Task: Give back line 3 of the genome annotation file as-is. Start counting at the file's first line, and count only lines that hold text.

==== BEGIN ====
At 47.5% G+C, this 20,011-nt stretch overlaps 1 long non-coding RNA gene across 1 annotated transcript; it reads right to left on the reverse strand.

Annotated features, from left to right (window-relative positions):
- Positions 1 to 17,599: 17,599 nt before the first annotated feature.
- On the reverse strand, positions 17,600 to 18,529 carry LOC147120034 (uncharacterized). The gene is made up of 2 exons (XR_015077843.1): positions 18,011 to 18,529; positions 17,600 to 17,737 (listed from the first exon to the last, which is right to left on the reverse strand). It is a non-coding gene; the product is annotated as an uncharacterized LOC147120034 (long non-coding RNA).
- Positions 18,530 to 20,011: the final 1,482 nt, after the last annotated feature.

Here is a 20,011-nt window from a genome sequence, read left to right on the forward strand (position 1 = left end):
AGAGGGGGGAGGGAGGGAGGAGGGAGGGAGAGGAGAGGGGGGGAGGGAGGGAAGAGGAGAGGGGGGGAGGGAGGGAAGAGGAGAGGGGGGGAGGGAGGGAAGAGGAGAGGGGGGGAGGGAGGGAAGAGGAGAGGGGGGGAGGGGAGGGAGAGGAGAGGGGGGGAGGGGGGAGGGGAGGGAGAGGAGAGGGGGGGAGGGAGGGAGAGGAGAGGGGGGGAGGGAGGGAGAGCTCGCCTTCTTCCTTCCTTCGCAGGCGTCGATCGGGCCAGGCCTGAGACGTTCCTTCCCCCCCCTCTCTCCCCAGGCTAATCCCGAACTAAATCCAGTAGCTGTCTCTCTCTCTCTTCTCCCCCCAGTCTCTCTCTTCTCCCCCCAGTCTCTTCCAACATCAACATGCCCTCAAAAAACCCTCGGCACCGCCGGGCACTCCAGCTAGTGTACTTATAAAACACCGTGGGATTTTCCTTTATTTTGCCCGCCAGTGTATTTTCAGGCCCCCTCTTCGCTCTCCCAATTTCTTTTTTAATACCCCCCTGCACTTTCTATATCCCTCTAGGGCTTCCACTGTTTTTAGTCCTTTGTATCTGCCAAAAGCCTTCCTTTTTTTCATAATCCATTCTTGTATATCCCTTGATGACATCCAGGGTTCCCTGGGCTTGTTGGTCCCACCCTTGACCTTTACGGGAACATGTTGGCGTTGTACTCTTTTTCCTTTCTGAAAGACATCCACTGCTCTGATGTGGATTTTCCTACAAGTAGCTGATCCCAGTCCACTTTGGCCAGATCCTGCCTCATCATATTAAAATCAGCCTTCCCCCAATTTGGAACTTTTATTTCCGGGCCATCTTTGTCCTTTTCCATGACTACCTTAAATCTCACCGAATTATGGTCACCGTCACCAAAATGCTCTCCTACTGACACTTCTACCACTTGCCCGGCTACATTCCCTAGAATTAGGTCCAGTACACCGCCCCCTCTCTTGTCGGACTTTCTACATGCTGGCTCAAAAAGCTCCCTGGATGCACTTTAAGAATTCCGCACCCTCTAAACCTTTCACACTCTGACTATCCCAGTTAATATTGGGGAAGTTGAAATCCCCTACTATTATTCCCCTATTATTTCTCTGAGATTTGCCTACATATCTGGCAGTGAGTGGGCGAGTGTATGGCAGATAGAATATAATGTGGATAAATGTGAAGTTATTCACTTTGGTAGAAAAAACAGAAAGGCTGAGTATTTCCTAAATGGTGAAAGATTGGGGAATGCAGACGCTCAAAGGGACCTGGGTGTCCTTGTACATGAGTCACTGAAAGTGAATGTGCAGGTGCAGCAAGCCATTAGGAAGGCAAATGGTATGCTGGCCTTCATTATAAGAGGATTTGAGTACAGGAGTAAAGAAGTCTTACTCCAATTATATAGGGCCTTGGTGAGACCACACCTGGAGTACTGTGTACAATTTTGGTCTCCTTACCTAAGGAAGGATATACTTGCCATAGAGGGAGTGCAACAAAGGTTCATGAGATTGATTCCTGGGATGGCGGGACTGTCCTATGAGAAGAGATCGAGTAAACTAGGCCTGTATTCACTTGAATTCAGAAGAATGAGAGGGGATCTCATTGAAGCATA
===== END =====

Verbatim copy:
- Positions 1 to 17,599: 17,599 nt before the first annotated feature.